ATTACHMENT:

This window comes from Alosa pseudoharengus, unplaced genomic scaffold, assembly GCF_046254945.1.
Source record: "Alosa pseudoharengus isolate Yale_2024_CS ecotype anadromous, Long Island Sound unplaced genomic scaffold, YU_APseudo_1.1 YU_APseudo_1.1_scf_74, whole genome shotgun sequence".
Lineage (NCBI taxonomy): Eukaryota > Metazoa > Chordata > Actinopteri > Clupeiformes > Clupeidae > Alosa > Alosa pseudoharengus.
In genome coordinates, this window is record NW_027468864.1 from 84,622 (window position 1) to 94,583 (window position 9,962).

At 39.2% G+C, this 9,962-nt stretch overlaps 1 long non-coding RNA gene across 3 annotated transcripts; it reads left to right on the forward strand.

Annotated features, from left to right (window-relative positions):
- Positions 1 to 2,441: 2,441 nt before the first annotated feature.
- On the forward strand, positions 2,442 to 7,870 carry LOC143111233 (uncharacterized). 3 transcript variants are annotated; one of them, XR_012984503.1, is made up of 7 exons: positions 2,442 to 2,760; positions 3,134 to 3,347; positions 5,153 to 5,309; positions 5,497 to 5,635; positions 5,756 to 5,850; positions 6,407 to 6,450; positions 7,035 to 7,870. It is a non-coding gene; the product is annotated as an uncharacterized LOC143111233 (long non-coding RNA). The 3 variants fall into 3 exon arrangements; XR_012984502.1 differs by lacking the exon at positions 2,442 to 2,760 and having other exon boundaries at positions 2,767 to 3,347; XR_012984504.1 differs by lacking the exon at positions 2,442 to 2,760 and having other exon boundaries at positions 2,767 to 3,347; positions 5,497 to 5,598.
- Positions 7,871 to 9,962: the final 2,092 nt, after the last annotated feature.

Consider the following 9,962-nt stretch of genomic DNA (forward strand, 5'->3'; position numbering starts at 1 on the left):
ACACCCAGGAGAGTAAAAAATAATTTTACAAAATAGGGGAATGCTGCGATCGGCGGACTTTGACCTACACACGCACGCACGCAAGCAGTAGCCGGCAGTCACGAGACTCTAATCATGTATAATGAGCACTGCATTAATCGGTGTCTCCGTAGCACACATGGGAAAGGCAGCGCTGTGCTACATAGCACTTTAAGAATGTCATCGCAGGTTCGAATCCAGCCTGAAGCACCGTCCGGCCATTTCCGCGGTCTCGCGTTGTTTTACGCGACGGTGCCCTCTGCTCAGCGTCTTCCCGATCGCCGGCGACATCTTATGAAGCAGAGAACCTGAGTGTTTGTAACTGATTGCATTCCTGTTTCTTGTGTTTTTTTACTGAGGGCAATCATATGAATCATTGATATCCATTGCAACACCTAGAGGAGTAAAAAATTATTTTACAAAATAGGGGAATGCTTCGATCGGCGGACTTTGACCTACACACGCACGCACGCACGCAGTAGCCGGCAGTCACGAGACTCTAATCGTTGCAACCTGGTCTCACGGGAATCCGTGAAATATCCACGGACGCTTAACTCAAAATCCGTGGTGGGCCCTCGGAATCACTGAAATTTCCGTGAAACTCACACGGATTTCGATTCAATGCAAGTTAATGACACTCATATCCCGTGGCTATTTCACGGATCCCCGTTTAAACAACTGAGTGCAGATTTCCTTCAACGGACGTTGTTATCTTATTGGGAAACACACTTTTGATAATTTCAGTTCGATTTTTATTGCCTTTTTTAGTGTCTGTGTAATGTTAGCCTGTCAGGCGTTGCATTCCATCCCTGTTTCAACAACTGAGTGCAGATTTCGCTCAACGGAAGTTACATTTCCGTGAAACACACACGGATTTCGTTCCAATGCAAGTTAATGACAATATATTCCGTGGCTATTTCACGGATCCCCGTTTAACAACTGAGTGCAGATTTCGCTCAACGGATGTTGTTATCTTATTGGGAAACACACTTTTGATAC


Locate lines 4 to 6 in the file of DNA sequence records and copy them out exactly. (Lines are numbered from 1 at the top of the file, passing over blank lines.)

In genome coordinates, this window is record NW_027468864.1 from 84,622 (window position 1) to 94,583 (window position 9,962).

At 39.2% G+C, this 9,962-nt stretch overlaps 1 long non-coding RNA gene across 3 annotated transcripts; it reads left to right on the forward strand.

Annotated features, from left to right (window-relative positions):